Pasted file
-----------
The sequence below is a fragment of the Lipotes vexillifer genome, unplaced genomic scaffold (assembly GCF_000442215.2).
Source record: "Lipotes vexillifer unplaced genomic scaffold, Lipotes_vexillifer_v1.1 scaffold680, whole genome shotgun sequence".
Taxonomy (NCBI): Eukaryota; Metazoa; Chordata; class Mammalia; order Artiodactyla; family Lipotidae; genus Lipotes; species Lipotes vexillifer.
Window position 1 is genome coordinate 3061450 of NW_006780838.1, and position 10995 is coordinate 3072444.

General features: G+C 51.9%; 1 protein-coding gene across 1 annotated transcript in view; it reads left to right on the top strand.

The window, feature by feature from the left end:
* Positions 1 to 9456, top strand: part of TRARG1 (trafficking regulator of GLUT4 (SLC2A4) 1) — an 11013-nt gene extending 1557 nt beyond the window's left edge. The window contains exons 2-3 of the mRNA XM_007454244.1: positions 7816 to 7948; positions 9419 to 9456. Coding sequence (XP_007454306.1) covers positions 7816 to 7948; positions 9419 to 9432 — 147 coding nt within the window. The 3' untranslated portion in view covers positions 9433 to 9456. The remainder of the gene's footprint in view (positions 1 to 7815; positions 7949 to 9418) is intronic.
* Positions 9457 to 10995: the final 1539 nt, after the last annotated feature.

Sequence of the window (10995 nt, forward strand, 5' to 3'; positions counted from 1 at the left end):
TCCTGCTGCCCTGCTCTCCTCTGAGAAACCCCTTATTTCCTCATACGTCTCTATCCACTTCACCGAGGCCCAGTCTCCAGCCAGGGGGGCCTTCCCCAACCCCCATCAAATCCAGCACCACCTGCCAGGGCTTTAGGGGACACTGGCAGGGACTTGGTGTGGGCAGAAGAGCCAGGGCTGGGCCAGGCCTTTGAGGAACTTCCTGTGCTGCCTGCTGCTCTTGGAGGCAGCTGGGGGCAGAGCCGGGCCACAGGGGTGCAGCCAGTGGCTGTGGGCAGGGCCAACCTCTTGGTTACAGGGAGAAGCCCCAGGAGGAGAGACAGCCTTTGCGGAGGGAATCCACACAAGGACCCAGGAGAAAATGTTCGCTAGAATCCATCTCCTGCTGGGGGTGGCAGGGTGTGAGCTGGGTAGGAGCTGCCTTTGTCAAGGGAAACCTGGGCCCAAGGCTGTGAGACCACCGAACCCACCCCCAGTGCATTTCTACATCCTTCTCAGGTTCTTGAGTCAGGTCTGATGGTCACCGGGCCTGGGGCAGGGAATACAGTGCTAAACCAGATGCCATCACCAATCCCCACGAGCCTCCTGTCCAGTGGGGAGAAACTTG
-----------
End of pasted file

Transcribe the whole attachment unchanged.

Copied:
The sequence below is a fragment of the Lipotes vexillifer genome, unplaced genomic scaffold (assembly GCF_000442215.2).
Source record: "Lipotes vexillifer unplaced genomic scaffold, Lipotes_vexillifer_v1.1 scaffold680, whole genome shotgun sequence".
Taxonomy (NCBI): Eukaryota; Metazoa; Chordata; class Mammalia; order Artiodactyla; family Lipotidae; genus Lipotes; species Lipotes vexillifer.
Window position 1 is genome coordinate 3061450 of NW_006780838.1, and position 10995 is coordinate 3072444.

General features: G+C 51.9%; 1 protein-coding gene across 1 annotated transcript in view; it reads left to right on the top strand.

The window, feature by feature from the left end:
* Positions 1 to 9456, top strand: part of TRARG1 (trafficking regulator of GLUT4 (SLC2A4) 1) — an 11013-nt gene extending 1557 nt beyond the window's left edge. The window contains exons 2-3 of the mRNA XM_007454244.1: positions 7816 to 7948; positions 9419 to 9456. Coding sequence (XP_007454306.1) covers positions 7816 to 7948; positions 9419 to 9432 — 147 coding nt within the window. The 3' untranslated portion in view covers positions 9433 to 9456. The remainder of the gene's footprint in view (positions 1 to 7815; positions 7949 to 9418) is intronic.
* Positions 9457 to 10995: the final 1539 nt, after the last annotated feature.

Sequence of the window (10995 nt, forward strand, 5' to 3'; positions counted from 1 at the left end):
TCCTGCTGCCCTGCTCTCCTCTGAGAAACCCCTTATTTCCTCATACGTCTCTATCCACTTCACCGAGGCCCAGTCTCCAGCCAGGGGGGCCTTCCCCAACCCCCATCAAATCCAGCACCACCTGCCAGGGCTTTAGGGGACACTGGCAGGGACTTGGTGTGGGCAGAAGAGCCAGGGCTGGGCCAGGCCTTTGAGGAACTTCCTGTGCTGCCTGCTGCTCTTGGAGGCAGCTGGGGGCAGAGCCGGGCCACAGGGGTGCAGCCAGTGGCTGTGGGCAGGGCCAACCTCTTGGTTACAGGGAGAAGCCCCAGGAGGAGAGACAGCCTTTGCGGAGGGAATCCACACAAGGACCCAGGAGAAAATGTTCGCTAGAATCCATCTCCTGCTGGGGGTGGCAGGGTGTGAGCTGGGTAGGAGCTGCCTTTGTCAAGGGAAACCTGGGCCCAAGGCTGTGAGACCACCGAACCCACCCCCAGTGCATTTCTACATCCTTCTCAGGTTCTTGAGTCAGGTCTGATGGTCACCGGGCCTGGGGCAGGGAATACAGTGCTAAACCAGATGCCATCACCAATCCCCACGAGCCTCCTGTCCAGTGGGGAGAAACTTG